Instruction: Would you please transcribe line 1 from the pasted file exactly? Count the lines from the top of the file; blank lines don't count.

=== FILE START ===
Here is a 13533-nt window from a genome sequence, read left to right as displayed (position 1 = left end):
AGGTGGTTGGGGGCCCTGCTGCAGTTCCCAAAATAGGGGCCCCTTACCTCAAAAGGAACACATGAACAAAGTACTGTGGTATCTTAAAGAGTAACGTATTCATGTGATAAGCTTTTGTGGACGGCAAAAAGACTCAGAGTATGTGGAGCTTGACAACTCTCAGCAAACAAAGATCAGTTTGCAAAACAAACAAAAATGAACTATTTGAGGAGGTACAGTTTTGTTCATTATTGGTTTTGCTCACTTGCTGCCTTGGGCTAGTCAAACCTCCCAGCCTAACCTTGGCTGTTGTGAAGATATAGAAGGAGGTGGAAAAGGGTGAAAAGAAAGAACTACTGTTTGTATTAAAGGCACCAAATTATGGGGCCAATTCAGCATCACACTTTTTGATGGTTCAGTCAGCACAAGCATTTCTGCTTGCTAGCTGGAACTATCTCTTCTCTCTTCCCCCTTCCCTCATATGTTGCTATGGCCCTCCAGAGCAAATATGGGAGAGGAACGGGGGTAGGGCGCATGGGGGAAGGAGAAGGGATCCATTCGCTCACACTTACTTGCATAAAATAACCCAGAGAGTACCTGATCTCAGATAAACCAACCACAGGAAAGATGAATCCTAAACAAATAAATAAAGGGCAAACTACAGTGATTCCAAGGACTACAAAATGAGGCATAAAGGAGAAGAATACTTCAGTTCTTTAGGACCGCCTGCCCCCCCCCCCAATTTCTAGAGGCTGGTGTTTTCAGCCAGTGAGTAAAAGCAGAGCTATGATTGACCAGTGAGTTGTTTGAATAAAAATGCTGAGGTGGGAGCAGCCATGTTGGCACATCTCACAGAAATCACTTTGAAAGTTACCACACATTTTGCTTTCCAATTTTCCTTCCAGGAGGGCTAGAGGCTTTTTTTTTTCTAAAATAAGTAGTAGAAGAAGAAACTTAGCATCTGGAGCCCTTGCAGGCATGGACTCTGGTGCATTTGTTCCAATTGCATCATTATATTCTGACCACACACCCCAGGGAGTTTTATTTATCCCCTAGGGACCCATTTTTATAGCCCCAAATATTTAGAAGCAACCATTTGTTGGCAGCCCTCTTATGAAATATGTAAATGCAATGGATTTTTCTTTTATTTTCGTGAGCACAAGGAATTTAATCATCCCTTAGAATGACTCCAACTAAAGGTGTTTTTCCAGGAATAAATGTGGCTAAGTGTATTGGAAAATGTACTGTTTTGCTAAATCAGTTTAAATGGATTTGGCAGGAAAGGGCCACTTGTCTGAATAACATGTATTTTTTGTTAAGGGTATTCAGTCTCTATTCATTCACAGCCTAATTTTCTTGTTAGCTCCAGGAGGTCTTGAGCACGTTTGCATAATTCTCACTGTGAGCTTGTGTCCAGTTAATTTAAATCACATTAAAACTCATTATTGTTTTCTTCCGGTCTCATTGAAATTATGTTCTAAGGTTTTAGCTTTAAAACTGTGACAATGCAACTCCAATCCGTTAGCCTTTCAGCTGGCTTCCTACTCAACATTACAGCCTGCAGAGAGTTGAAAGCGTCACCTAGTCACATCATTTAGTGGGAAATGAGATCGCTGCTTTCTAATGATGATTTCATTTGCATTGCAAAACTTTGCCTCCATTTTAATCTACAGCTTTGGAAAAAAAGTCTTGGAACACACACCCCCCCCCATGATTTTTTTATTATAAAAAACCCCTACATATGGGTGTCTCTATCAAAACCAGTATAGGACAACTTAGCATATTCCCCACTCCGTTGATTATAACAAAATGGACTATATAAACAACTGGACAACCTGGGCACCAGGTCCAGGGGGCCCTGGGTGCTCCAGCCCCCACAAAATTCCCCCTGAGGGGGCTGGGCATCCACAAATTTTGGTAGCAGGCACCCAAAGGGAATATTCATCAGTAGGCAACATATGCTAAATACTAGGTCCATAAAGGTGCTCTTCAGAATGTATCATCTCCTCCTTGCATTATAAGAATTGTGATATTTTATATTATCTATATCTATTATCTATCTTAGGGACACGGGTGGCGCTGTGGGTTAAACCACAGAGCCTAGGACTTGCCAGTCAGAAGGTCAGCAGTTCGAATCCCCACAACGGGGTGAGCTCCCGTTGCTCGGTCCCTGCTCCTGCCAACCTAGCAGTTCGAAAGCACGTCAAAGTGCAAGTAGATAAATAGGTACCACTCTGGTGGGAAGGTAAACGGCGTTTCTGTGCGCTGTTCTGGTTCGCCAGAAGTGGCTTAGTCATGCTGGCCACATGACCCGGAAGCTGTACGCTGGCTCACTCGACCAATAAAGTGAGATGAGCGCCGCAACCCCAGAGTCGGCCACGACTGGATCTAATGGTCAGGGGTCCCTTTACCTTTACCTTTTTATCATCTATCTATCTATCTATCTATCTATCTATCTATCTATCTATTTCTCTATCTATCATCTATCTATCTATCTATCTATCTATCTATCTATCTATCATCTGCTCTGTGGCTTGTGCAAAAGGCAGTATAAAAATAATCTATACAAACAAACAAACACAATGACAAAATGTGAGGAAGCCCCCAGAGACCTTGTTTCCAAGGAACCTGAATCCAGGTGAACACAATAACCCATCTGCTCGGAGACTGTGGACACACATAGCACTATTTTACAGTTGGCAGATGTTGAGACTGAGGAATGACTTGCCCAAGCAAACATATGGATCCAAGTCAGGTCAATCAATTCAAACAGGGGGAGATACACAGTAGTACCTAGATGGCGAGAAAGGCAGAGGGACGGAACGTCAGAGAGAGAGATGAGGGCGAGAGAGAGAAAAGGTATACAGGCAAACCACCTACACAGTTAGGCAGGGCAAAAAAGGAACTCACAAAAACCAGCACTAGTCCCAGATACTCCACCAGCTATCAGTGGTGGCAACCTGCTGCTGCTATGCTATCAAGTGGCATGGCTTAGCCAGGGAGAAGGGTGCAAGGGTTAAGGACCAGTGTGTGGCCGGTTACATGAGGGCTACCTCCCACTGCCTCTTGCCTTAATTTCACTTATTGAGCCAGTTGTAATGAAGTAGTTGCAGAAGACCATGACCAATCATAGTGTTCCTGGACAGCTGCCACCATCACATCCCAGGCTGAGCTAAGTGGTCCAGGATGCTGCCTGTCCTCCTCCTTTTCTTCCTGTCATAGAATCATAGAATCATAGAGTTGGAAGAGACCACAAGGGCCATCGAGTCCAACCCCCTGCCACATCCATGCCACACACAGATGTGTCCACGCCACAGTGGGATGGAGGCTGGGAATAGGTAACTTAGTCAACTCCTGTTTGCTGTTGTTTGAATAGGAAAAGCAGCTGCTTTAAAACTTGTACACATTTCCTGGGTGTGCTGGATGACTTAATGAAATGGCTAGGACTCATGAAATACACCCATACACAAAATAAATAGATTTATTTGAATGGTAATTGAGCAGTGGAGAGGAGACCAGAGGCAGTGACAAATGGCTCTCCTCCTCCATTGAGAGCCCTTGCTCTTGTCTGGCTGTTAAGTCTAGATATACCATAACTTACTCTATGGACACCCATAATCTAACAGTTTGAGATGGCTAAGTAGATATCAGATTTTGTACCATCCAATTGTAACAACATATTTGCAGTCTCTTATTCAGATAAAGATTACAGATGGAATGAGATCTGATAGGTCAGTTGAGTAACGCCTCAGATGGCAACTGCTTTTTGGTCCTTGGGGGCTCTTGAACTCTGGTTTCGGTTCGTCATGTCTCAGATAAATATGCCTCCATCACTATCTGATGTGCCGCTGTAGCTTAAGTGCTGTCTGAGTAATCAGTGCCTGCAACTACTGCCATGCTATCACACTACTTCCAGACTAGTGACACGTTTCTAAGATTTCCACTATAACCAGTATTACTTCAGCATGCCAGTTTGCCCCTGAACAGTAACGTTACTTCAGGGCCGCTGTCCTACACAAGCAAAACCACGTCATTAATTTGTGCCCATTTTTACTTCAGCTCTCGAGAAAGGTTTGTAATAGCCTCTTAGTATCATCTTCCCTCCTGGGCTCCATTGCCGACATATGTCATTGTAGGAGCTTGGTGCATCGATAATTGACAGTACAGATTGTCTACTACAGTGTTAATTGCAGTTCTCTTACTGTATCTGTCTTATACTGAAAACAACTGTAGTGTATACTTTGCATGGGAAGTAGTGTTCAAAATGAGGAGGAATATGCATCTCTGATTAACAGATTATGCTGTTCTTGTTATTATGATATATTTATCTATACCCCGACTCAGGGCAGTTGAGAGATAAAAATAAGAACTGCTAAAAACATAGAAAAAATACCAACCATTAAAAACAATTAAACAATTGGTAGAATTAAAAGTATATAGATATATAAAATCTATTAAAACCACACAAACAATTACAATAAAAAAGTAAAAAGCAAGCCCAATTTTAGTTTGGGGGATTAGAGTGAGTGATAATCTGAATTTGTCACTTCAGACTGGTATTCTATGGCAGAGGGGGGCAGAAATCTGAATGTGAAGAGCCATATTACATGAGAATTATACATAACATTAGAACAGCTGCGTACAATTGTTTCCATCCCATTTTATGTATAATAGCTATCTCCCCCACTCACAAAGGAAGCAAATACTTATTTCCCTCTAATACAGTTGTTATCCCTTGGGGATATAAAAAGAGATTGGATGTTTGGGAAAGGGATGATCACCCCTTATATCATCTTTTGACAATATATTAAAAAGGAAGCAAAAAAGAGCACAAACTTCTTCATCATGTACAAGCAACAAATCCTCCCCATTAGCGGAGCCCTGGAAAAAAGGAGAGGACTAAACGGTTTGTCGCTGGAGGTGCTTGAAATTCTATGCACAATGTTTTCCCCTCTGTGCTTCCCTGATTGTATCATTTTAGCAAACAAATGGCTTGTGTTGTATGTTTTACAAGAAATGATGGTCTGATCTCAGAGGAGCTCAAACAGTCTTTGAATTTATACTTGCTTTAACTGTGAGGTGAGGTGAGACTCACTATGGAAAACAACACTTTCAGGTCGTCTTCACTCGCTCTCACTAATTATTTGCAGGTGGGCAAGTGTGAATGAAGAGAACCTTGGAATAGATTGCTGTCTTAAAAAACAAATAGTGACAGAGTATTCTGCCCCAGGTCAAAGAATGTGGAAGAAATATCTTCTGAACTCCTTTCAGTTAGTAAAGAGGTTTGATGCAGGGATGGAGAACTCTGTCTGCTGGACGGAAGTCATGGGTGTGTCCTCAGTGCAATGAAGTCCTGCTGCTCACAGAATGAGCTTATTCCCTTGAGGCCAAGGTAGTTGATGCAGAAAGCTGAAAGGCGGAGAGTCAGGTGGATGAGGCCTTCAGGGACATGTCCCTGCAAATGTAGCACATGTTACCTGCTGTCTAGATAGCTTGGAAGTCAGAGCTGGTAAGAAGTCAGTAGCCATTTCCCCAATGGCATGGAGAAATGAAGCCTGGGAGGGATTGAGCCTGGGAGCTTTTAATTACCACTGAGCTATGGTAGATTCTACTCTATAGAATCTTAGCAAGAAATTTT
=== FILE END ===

Here is a 13533-nt window from a genome sequence, read left to right as displayed (position 1 = left end):